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Even with all of today's technology, doctors still rely on their feelings -- literally -- to diagnose some problems. For example, there are 20 special tests to diagnose tears of the meniscus in the knee. But one of the oldest and best known tests is just to feel the joint for tenderness. The doctor feels along the joint line on the inside or outside of the knee. Tenderness along the inside points to a tear of the medial meniscus. Pain along the outside is more likely to be a tear of the lateral meniscus. One doctor in Turkey compared the joint-line test to results of arthroscopic exams. Arthroscopy allows the doctor to look inside the knee with a special tool. The condition of the meniscus is clearly visible with this test. More than 100 young men, ages 18 to 20, were tested. All were injured as members of the Turkish army. The doctor found that tenderness along the joint line gave the correct diagnosis in about two-thirds of the cases. This is called a true positive result, meaning tha...
The transcript of this podcast is below. If you prefer to listen to it, you can do so easily from the MigraineCast Web site . Hello and welcome to MigraineCast the weekly podcast brought to you by MyMigraineConnection.com and the HealthCentral Network. Sunday, June 3, marks the beginning of National Headache Awareness Week. Some people have asked me why there's an awareness week for headaches and Migraine disease. People who need to ask that question are generally people who never experience anything beyond a minor tension-type headache. Those with chronic headaches or issues with Migraine disease know the answer. Although the World Health Organization ranks Migraine disease as the 19th leading cause of years lived with disability on a global level, Migraine is still dramatically underdiagnosed, undertreated, and misunderstood. That ranking is from 2004. In 2000, Migraine was ranked at 20th. While we would hope that Migraine would move down on the list, it is, unfortunate...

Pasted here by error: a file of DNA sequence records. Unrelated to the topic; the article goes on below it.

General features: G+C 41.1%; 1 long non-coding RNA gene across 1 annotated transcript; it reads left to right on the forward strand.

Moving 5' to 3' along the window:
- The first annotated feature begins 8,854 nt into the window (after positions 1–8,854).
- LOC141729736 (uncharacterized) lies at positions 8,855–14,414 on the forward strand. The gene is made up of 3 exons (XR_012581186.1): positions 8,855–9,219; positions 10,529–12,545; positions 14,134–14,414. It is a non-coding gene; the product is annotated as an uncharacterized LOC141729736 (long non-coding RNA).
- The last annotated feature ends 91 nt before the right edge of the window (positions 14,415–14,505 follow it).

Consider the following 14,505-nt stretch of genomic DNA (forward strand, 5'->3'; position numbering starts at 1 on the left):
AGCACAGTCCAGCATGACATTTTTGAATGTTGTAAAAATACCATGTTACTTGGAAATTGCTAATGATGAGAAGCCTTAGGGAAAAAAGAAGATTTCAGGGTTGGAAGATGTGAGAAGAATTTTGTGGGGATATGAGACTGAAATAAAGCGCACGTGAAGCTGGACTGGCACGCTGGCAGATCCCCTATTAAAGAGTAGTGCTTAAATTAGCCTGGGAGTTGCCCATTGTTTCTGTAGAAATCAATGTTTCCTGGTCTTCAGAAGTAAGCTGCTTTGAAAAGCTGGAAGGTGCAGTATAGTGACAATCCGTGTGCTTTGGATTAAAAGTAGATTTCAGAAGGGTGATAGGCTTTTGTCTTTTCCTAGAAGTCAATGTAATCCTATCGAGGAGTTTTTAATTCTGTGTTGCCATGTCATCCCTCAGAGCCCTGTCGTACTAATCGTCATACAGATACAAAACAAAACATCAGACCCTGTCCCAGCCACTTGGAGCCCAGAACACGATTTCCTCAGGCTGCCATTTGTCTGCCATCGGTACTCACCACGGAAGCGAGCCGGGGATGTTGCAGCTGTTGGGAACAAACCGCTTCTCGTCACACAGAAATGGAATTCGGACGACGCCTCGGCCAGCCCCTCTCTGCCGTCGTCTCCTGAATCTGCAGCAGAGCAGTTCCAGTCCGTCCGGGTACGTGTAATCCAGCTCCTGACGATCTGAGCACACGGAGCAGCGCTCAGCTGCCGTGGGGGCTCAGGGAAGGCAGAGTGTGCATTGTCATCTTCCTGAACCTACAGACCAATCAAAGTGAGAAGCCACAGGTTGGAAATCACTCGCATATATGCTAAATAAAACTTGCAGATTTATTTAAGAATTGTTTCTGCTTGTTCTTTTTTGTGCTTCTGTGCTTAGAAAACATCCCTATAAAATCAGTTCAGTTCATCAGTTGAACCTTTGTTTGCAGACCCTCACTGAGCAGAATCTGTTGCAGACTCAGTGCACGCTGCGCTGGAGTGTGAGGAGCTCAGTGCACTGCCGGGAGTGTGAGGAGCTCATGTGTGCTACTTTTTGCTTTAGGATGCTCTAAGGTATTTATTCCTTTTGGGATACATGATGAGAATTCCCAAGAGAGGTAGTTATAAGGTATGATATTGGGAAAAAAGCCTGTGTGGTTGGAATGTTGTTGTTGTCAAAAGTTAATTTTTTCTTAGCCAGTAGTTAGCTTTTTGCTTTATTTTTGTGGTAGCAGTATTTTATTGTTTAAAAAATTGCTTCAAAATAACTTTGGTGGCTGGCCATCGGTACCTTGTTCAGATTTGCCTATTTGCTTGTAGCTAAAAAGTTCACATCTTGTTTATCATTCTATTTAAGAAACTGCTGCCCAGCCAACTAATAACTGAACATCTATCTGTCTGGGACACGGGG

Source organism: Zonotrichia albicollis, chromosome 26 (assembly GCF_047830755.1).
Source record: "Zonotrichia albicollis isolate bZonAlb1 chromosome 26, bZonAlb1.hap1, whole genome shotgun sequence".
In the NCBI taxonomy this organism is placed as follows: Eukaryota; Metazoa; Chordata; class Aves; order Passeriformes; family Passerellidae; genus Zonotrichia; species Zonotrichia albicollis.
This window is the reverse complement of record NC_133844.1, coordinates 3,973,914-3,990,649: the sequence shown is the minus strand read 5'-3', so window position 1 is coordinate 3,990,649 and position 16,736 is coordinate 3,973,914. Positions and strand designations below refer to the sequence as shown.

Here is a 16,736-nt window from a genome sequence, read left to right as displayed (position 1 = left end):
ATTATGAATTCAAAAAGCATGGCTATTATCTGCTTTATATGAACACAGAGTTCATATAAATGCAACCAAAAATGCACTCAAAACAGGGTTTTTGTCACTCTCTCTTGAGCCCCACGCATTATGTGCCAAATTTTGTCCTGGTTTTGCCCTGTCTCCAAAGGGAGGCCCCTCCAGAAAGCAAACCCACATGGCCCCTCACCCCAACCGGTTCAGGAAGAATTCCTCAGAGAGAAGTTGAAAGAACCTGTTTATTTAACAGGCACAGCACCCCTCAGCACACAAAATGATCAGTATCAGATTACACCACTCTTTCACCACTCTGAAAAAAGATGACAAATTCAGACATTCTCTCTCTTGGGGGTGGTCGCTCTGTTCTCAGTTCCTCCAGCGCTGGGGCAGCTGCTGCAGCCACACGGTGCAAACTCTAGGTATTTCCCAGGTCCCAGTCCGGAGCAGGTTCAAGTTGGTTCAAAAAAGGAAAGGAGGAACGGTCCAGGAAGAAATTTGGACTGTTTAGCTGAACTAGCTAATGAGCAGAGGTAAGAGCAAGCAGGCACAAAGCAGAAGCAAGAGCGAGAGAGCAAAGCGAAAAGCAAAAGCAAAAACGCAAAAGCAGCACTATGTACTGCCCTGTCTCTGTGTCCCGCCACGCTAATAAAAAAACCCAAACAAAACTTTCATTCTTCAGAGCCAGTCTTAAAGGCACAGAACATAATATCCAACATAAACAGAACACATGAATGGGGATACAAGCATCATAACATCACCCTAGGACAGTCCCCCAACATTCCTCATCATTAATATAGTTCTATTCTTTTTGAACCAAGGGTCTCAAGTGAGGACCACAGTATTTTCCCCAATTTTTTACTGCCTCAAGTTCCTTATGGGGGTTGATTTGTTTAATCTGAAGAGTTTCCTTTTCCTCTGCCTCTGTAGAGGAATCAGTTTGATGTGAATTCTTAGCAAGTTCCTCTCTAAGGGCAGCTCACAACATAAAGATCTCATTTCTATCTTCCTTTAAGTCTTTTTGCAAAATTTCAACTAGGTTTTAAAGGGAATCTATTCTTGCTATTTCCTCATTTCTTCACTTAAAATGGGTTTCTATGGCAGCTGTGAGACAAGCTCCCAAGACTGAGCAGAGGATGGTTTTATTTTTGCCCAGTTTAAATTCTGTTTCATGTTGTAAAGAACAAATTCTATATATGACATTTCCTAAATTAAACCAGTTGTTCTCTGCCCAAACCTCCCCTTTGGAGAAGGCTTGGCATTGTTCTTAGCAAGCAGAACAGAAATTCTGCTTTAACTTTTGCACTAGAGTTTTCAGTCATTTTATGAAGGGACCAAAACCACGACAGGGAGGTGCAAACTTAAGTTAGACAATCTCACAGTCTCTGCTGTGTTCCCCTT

Muscle contraction headache; Headache - benign; Headache - tension; Chronic headaches - tension; Rebound headaches - tension
Understanding your headache triggers can help you avoid situations that cause your headaches. A headache diary can help you identify your headache triggers. When you get a headache, write down the day and time the pain began. The diary should include notes about what you ate and drank in the last 24 hours, how much you slept and when, and what was going on in your life immediately before the pain started. For example, were you under any unusual stress? Also include information about how long the headache lasted, and what made it stop.
Hot or cold showers or baths may relieve a headache for some people. You may need to make lifestyle changes if you have chronic tension headaches. This may include changing your sleep habits (usually to get more sleep), increasing exercise, and stretching the neck and back mus...
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